"Come," she said, and strode briskly to the doors. She threw them open and stepped out. I followed.

The view was gorgeous. One could see an amazing expanse of sky, forest spreading out in all directions, and somewhere I heard the rushing of a river.

"My land ends about forty yards that way, and I had a pool and waterslide installed a few months ago." Grandmother said.

"It's beautiful," I breathed. "Where's the river?"

Grandmother's face darkened. "Far beyond my property. A dangerous place that river is."

I rolled my eyes. All rivers were dangerous. You could fall in and drown.

"Excuse me ma'am, where would you like the luggage?" a servant had come in, bags on her shoulders and a suitcase behind her.

"Over there, by the wardrobe. That's good." Grandmother nodded to the servant, and the girl curtsied out.

"So, Ariel Rose, how do you like it here?" Grandmother asked. She closed the doors behind her and stepped to the edge of the railing.

"It's...nice," I allowed. In truth, the house was beautiful, as was the scenery, but I really wanted Grandmother to go away. After a while of talking to her, you get bored.

"Your mother would beg me to let her sleep out here. I only did on the warmest of nights. Nights like tonight. Though I doubt you will want to so soon after arriving." she chuckled to herself. I gave a smile that was more like a grimace and turned away, subtly showing her that I wasn't interested in talking anymore. Grandmother didn't get the hint.

"I'm sure you'll love exploring the grounds in front of the Castle. Your mother always did."


"And you really must see the town. It's so quaint and lively. You can see all the people your mother grew up with and make friends with them."

I felt tears form in my eyes. Talking about mom was reminding me about how much I missed and love her. I really wanted Grandmother to stop talking about her and leave.

"She would always—Ariel Rose, what's wrong?"

I was trying to be strong, but I couldn't help it. A tear had slipped down my cheek and onto the ground below. Soon, more were coming in buckets. I dropped to the ground and rested my face against the railing, gasping and hiccuping as I cried.

Grandmother leaned down a bit and awkwardly patted me on the back.

"I miss her so much," I sobbed.

"We all do." Grandmother, sounding uncomfortable. Then she turned abruptly and left, leaving the French doors swinging.

I don't know how long I was sitting there, but when my tears had subsided, I stood and went back into the room, closing the doors behind me. At that moment the other door opened and dad poked his head in.

"How are you settling in, Sport?"

"Alright." Dad must have seen my face because came all the way into the room and sat on a chest by the door.

"I'm just not finished unpacking." I turned my head away because I didn't want him to see me cry, but my voice caught.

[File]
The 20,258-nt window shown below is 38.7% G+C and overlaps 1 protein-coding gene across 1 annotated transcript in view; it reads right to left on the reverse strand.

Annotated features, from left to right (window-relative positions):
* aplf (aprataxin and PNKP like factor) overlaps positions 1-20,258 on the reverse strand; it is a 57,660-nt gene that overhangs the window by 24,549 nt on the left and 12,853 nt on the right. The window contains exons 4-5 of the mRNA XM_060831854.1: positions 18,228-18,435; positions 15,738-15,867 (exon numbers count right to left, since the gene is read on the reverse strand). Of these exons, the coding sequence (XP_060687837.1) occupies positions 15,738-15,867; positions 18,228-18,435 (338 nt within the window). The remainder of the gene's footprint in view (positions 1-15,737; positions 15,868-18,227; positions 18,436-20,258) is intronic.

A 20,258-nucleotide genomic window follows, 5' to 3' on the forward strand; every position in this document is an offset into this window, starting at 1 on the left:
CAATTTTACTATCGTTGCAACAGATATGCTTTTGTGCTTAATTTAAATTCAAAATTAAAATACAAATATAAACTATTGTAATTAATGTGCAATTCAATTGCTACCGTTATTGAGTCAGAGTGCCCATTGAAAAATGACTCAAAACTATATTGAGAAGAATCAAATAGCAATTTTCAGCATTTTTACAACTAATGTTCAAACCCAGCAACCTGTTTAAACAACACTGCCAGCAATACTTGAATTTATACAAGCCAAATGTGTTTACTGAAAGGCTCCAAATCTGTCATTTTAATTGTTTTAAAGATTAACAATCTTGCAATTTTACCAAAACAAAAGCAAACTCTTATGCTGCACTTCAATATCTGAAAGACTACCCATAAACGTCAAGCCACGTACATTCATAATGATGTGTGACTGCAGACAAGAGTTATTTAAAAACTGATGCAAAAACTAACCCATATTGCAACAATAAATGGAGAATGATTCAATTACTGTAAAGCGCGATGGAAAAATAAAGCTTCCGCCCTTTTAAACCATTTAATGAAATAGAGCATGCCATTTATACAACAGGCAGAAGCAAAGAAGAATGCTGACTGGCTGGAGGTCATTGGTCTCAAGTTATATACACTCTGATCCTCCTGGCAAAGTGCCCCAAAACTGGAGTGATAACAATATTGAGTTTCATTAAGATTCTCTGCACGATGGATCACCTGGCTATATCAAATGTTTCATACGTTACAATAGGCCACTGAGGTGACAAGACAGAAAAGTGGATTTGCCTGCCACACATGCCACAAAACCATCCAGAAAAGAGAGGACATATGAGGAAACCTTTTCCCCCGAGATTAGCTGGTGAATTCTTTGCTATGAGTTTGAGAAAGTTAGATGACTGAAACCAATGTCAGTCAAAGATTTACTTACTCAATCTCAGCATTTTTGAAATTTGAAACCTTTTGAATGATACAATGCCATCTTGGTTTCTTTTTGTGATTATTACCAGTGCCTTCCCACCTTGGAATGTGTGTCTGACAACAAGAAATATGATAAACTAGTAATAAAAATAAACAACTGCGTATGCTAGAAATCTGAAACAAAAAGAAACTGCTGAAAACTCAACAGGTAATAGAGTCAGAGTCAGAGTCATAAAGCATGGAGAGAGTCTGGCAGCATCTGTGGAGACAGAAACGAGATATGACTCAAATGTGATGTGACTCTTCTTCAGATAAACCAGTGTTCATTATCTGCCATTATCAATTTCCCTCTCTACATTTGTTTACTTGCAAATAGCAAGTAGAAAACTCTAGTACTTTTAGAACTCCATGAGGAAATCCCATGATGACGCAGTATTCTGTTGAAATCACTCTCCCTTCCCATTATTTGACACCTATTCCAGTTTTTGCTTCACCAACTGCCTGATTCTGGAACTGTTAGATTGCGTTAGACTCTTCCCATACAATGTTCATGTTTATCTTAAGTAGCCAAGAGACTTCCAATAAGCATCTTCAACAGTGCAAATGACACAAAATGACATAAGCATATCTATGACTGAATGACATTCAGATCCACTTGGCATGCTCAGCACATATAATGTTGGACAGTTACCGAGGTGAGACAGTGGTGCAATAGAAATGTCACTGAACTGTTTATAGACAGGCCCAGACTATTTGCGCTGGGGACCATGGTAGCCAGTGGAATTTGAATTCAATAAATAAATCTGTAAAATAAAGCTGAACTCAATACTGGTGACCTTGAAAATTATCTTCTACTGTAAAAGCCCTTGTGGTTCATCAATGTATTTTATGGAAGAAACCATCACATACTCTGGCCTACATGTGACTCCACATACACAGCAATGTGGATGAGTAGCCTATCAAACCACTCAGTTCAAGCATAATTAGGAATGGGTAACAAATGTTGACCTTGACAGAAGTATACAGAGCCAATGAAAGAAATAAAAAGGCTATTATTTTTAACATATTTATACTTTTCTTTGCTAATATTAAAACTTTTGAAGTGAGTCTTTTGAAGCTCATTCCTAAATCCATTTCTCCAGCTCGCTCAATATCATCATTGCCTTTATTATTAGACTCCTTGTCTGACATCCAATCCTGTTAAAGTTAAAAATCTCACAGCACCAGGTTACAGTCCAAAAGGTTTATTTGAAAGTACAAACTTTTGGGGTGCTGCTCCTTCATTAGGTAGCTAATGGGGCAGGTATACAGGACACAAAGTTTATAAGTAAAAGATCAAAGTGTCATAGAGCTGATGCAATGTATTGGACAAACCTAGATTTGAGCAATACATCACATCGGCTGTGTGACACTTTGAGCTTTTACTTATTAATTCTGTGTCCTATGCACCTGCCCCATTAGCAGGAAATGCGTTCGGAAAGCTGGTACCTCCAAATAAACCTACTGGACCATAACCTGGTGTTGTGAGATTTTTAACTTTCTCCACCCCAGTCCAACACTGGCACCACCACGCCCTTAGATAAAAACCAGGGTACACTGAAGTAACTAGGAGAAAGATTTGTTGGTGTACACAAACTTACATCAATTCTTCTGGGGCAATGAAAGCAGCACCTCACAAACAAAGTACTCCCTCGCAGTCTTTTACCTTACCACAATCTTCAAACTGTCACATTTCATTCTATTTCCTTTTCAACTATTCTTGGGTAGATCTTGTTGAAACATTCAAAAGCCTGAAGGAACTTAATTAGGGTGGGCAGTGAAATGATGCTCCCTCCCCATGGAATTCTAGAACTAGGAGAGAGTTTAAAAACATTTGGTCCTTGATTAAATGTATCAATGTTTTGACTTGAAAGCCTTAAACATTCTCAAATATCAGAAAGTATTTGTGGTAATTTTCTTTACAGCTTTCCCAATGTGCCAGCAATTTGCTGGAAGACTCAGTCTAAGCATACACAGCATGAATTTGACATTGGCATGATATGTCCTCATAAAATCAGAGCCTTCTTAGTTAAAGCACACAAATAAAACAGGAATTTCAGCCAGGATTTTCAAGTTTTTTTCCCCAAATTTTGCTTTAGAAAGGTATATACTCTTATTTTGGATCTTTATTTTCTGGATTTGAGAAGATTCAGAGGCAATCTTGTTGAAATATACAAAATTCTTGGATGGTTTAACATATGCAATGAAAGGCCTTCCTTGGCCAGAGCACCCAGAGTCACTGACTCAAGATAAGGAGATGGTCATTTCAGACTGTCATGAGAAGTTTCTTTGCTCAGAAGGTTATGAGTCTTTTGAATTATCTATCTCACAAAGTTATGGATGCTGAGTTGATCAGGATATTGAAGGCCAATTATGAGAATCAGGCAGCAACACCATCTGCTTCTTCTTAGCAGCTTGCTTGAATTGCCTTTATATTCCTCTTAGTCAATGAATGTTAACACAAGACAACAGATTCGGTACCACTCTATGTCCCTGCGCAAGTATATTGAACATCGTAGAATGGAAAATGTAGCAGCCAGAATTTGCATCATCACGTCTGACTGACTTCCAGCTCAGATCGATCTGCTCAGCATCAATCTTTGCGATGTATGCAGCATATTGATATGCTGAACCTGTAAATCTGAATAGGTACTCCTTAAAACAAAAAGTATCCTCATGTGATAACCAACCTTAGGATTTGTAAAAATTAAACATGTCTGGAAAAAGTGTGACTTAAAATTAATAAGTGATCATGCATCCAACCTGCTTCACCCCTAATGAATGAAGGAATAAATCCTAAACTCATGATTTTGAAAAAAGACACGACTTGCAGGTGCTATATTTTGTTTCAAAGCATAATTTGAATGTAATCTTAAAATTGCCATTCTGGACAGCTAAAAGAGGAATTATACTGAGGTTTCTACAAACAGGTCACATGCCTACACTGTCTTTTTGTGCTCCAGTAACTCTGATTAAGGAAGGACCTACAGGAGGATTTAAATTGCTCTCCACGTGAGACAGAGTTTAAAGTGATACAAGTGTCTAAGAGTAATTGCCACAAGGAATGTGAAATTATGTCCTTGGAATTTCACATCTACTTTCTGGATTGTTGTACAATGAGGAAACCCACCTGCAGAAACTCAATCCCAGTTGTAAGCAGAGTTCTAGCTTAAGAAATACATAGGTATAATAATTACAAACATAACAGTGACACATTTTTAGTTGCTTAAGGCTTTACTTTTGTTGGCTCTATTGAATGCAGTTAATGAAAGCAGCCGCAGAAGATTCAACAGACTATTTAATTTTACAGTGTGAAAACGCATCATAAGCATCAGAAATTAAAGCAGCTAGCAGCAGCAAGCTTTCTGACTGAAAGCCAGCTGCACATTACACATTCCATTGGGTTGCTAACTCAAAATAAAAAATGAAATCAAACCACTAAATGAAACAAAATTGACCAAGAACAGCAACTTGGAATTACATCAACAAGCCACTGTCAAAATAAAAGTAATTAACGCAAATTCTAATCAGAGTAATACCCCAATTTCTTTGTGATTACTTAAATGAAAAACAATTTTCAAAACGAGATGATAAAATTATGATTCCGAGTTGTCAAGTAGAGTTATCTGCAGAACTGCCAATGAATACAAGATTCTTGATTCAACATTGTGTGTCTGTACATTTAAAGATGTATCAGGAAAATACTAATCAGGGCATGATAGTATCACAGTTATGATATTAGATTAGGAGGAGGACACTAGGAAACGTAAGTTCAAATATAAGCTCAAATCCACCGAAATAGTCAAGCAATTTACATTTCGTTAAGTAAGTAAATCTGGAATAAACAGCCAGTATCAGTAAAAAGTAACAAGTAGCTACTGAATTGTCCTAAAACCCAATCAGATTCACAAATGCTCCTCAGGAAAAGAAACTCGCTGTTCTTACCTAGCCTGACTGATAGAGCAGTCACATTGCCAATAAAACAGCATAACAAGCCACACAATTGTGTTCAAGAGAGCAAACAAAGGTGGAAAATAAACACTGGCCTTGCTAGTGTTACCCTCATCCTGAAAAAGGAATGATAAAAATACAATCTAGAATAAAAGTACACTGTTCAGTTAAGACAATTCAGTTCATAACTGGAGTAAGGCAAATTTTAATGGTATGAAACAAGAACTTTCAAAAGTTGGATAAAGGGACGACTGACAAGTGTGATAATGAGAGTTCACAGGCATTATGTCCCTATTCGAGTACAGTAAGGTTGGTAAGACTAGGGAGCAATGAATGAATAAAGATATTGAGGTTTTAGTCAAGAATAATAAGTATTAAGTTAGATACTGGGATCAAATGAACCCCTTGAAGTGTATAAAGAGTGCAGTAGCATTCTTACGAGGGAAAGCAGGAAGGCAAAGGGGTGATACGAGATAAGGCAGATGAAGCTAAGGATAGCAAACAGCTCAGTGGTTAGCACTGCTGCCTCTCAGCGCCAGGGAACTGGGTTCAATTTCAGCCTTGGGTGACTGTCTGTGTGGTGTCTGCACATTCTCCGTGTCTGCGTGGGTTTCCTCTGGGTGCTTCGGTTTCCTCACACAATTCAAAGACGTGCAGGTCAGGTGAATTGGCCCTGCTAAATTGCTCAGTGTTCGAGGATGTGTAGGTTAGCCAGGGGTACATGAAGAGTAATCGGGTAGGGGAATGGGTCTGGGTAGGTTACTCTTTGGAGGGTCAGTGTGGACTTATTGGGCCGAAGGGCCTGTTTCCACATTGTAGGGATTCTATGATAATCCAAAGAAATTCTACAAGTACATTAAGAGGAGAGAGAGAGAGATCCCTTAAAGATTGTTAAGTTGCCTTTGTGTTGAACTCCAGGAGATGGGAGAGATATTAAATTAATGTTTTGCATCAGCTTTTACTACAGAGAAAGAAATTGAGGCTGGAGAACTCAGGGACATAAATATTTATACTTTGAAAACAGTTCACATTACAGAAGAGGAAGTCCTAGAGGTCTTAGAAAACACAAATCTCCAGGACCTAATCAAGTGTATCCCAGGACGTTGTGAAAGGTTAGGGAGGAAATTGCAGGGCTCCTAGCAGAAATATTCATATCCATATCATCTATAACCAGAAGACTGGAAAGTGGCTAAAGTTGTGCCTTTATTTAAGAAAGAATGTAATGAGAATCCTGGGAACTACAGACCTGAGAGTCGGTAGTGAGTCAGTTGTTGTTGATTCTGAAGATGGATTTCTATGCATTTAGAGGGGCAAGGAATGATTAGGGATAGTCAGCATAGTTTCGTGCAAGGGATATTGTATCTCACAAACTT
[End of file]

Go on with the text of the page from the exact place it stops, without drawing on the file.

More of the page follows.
"Ok. I'm going to bed now, and you should sleep soon to." He ruffled my hair and left as well. Dad knew I wanted privacy, and he always respected that.

I unzipped the suitcase and started hanging clothes in the wardrobe. I looked in the full length mirror on one of the doors. A scrawny, wet faced girl stared back at me. I sighed and turned back to my clothes.

That night, my bed was way too comfortable. Don't get me wrong, I love comfort. But this was to much. I was practically sinking into the mattress and the pillow wasn't holding my head.

I adjusted my head and saw the night sky through a gap in the curtains. Deciding to take Grandmother's suggesting, I pushed myself out of bed, unlocked the doors, and they swung at me with the wind. I stepped out and pulled them closed behind me.

The wind whipped gently at my hair and clothing. The night air was cool and refreshing.

I looked out over the stretch of trees. The moon was bright, and I could just make out a gap in the lines of trees. I could still hear the faint roaring of the river. That gap must be where the river is.

I rested my elbows on the railing and pushed forward, getting as much of the wind as I could. My mind cleared of all thought and I enjoyed the feeling the night was giving me. It was like getting high. (I did that once, but I don't talk about it.)

Suddenly feeling very daring, I slipped back into my room then out into the hallway. Thank god Grandmother believes in having a perfect house because I know something would squeak and I'd be caught. I didn't remember to take a jacket.

I slid down the banister into the foyer and carefully opened the front door a crack. Grandmother had no guards, so I was able to sneak through the first line of trees and around the property. I saw a lit patio in the back, a pool, a waterfall, a water slide, and much vegetation. It was beautiful. The pool was spacious and a clear blue color.

But that wasn't what I had snuck out for. Grandmother had described the river as "dangerous" and I wanted to see exactly why that was so.